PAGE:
It is not known if moxifloxacin is present in human milk. Based on animal studies in rats, moxifloxacin may be excreted in human milk (see Data). When a drug is present in animal milk, it is likely that the drug will be present in human milk.
The developmental and health benefits of breastfeeding should be considered along with the mother’s clinical need for moxifloxacin and any potential adverse effects on the breastfed child from moxifloxacin or from the underlying maternal condition.
In lactating rats given a single oral dose of 4.59 mg/kg moxifloxacin (approximately 9 times less than the recommended human dose based on body surface area) 8 days postpartum, there was very low excretion of substance-related radioactivity into the milk, amounting to approximately 0.03% of the dose.
Effectiveness in pediatric patients and adolescents less than 18 years of age has not been established. Moxifloxacin causes arthropathy in juvenile animals. Limited information on the safety of moxifloxacin in 301 pediatric patients is available from the cIAI trial [see Boxed Warning, Warnings and Precautions (5.11) and Nonclinical Toxicology (13.2)].
Active Controlled Trial in Complicated Intra-Abdominal Infection (cIAI)
The safety and efficacy of moxifloxacin in pediatric patients for the treatment of cIAI has not been demonstrated.
Pediatric patients 3 months to <18 years of age (mean age of 12 ± 4 years) were enrolled in a single randomized, double-blind, active controlled trial in cIAI including appendicitis with perforation, abscesses and peritonitis.
Pediatric patients were randomized (2:1) to receive either moxifloxacin or comparator. This study enrolled 451 patients who received study medication, 301 treated with moxifloxacin, and 150 with comparator. Of the 301 pediatric patients treated with moxifloxacin, 15 were below the age of 6 years and 286 were between the ages of 6 to <18 years.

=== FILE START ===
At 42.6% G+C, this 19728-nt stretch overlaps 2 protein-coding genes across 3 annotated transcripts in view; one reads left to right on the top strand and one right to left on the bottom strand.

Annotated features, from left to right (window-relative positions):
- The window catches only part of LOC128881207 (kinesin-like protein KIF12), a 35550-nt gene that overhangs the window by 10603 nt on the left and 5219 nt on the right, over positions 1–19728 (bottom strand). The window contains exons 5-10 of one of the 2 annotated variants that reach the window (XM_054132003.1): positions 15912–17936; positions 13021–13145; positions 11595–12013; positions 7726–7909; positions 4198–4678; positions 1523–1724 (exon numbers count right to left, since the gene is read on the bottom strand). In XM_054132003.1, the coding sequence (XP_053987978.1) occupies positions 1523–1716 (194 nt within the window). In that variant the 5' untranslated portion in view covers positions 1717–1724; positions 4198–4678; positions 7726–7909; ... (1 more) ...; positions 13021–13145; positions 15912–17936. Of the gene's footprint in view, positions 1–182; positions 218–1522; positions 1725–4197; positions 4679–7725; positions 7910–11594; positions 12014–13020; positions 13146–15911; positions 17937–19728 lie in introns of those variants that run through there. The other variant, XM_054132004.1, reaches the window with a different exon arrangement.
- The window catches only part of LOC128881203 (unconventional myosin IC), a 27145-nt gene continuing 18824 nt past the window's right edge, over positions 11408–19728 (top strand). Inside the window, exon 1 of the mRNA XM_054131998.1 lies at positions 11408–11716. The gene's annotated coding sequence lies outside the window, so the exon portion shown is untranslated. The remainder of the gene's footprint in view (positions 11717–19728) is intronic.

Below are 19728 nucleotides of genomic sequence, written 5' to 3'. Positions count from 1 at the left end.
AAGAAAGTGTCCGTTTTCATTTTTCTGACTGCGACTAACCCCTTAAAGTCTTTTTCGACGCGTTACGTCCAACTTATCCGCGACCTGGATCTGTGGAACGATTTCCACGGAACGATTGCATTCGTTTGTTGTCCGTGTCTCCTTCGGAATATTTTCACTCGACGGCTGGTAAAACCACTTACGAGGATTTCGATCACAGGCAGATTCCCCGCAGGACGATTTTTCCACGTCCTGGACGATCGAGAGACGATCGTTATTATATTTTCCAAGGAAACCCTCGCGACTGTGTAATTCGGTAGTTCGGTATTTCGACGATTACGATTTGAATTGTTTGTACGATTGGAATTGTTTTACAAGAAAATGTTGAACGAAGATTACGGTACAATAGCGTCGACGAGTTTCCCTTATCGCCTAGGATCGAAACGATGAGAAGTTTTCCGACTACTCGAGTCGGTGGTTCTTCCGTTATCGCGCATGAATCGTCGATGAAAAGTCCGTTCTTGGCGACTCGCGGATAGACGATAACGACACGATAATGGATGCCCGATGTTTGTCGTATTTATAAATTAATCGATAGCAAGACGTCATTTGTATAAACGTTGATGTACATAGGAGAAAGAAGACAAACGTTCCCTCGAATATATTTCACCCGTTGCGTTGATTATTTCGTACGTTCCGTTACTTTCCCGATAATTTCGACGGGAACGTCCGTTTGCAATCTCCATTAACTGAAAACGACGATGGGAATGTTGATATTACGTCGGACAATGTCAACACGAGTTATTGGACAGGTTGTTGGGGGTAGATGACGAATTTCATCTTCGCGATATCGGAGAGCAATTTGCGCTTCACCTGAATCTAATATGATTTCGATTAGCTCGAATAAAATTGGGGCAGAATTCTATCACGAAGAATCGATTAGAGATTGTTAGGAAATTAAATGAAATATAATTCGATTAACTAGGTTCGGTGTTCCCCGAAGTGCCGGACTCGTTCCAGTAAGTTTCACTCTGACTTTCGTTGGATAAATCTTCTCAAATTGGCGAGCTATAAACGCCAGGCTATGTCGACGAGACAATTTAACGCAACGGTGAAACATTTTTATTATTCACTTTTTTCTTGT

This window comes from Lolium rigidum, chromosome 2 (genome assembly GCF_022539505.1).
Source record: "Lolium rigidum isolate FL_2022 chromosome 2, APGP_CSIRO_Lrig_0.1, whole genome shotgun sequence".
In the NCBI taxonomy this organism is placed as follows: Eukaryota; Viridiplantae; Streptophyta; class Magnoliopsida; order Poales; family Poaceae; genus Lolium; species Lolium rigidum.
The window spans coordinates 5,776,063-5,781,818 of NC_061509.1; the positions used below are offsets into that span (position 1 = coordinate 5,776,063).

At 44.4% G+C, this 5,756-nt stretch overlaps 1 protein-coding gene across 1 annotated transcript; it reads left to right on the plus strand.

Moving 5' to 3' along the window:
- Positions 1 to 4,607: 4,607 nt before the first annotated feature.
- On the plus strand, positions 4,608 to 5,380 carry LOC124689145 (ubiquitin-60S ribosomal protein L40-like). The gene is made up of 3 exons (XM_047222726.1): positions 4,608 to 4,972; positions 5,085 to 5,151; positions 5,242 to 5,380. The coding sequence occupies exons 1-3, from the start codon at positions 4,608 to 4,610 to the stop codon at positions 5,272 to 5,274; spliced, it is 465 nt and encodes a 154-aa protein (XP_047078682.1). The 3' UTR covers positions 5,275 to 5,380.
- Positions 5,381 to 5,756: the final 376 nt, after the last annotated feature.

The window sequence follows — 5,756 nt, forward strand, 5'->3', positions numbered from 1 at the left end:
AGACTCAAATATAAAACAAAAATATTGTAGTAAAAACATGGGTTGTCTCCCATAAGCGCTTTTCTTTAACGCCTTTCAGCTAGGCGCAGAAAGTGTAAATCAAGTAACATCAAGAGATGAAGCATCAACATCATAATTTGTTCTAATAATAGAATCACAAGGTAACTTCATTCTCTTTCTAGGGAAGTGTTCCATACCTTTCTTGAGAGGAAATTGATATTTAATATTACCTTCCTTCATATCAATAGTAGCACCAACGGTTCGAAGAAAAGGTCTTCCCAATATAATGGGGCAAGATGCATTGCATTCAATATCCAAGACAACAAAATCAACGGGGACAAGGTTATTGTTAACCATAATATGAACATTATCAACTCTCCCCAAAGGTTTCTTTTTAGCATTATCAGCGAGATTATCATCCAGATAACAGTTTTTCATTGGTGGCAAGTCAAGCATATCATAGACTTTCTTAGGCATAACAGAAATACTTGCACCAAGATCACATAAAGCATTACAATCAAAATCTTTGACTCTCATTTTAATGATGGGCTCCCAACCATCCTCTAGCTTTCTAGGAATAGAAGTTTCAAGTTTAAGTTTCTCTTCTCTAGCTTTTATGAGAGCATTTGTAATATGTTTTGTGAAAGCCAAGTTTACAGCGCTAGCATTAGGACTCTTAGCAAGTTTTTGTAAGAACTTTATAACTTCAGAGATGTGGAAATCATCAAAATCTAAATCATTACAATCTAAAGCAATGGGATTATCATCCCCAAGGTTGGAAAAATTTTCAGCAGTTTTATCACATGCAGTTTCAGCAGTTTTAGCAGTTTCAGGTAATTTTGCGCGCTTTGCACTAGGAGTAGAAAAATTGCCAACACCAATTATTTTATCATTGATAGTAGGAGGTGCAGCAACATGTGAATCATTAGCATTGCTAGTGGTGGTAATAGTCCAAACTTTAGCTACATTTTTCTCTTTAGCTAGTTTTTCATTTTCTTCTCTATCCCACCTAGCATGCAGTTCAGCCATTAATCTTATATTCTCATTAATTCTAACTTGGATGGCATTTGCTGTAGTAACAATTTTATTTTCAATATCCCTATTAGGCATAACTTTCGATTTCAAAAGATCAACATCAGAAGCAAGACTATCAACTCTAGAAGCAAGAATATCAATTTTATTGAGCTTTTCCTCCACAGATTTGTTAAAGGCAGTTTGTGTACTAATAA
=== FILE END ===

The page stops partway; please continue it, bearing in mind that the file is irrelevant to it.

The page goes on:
Patients received sequential intravenous/oral moxifloxacin or comparator (intravenous ertapenem followed by oral amoxicillin/clavulanate) for 5 to 14 days (mean duration was 9 days with a range of 1 to 24 days).
The overall adverse reaction profile in pediatric patients was comparable to that of adult patients. The most frequently occurring adverse reactions in pediatric patients treated with moxifloxacin were QT prolongation 9.3% (28/301), vomiting, 6.6% (20/301) diarrhea 3.7% (11/301), arthralgia 3% (9/301), and phlebitis 2.7% (8/301) (see Table 5). Discontinuation of study drug due to an adverse reaction was reported in 5.3% (16/301) of moxifloxacin-treated patients versus 1.3% (2/150) of comparator-treated patients. The adverse reaction profile of moxifloxacin or comparator was similar across all age groups studied.
Musculoskeletal adverse reactions were monitored and followed up to 5 years after the end of study treatment. The rates of musculoskeletal adverse reactions were 4.3% (13/301) in the moxifloxacin-treated group versus 3.3% (5/150) in the comparator-treated group. The majority of musculoskeletal adverse reactions were reported between 12 and 53 weeks after start of study treatment with complete resolution at the end of the study [see Warnings and Precautions (5.11) and Nonclinical Toxicology (13.2)].
Table 5 Incidence (%) of Selected Adverse Reactions in ≥2% of Pediatric Patients Treated with Moxifloxacin in cIAI Clinical Trial
|System Organ Class||Adverse Reactions||Moxifloxacin N = 301 (%)||Comparator N = 150 (%)|
|Gastrointestinal disorders||Abdominal pain||8 (2.7)||3 (2.0)|
|Diarrhea||11 (3.7)||1 (0.7)|
|Vomiting||20 (6.6)||12 (8.0)|
|General disorders and administration site conditions||Pyrexia||6 (2.0)||4 (2.7)|
|Investigations||Aspartate aminotransferaseincreased||2 (0.7)||3 (2.0)|
|Electrocardiogram QTprolonged||28 (9.3)||4 (2.7)|